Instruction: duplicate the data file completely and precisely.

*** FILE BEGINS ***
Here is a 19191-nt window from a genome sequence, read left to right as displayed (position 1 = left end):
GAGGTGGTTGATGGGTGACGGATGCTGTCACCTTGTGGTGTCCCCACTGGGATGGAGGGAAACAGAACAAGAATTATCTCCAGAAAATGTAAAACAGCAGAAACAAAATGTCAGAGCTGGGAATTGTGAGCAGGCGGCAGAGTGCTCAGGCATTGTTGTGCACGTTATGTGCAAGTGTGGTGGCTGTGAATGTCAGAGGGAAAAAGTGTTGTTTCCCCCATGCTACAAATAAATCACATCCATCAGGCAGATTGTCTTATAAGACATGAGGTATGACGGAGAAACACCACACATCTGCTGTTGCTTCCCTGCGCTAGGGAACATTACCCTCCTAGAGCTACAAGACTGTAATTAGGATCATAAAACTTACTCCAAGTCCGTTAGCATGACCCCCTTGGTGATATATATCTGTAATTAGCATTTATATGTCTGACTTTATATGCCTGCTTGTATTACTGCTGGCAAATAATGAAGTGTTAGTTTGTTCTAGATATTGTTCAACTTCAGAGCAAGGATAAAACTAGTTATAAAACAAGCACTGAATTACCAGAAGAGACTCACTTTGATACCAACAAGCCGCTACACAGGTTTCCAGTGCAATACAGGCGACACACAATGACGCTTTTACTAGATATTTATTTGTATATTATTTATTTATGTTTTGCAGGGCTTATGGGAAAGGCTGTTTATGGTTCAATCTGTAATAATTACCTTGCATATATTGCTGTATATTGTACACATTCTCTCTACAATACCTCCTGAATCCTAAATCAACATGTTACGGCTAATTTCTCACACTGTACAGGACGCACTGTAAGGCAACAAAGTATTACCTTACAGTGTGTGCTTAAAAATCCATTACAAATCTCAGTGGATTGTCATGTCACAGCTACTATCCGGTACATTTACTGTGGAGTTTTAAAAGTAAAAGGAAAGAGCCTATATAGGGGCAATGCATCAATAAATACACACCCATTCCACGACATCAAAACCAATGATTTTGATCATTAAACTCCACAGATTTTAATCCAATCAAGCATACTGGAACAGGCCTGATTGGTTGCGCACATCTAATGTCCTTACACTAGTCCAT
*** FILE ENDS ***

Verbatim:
Here is a 19191-nt window from a genome sequence, read left to right as displayed (position 1 = left end):
GAGGTGGTTGATGGGTGACGGATGCTGTCACCTTGTGGTGTCCCCACTGGGATGGAGGGAAACAGAACAAGAATTATCTCCAGAAAATGTAAAACAGCAGAAACAAAATGTCAGAGCTGGGAATTGTGAGCAGGCGGCAGAGTGCTCAGGCATTGTTGTGCACGTTATGTGCAAGTGTGGTGGCTGTGAATGTCAGAGGGAAAAAGTGTTGTTTCCCCCATGCTACAAATAAATCACATCCATCAGGCAGATTGTCTTATAAGACATGAGGTATGACGGAGAAACACCACACATCTGCTGTTGCTTCCCTGCGCTAGGGAACATTACCCTCCTAGAGCTACAAGACTGTAATTAGGATCATAAAACTTACTCCAAGTCCGTTAGCATGACCCCCTTGGTGATATATATCTGTAATTAGCATTTATATGTCTGACTTTATATGCCTGCTTGTATTACTGCTGGCAAATAATGAAGTGTTAGTTTGTTCTAGATATTGTTCAACTTCAGAGCAAGGATAAAACTAGTTATAAAACAAGCACTGAATTACCAGAAGAGACTCACTTTGATACCAACAAGCCGCTACACAGGTTTCCAGTGCAATACAGGCGACACACAATGACGCTTTTACTAGATATTTATTTGTATATTATTTATTTATGTTTTGCAGGGCTTATGGGAAAGGCTGTTTATGGTTCAATCTGTAATAATTACCTTGCATATATTGCTGTATATTGTACACATTCTCTCTACAATACCTCCTGAATCCTAAATCAACATGTTACGGCTAATTTCTCACACTGTACAGGACGCACTGTAAGGCAACAAAGTATTACCTTACAGTGTGTGCTTAAAAATCCATTACAAATCTCAGTGGATTGTCATGTCACAGCTACTATCCGGTACATTTACTGTGGAGTTTTAAAAGTAAAAGGAAAGAGCCTATATAGGGGCAATGCATCAATAAATACACACCCATTCCACGACATCAAAACCAATGATTTTGATCATTAAACTCCACAGATTTTAATCCAATCAAGCATACTGGAACAGGCCTGATTGGTTGCGCACATCTAATGTCCTTACACTAGTCCAT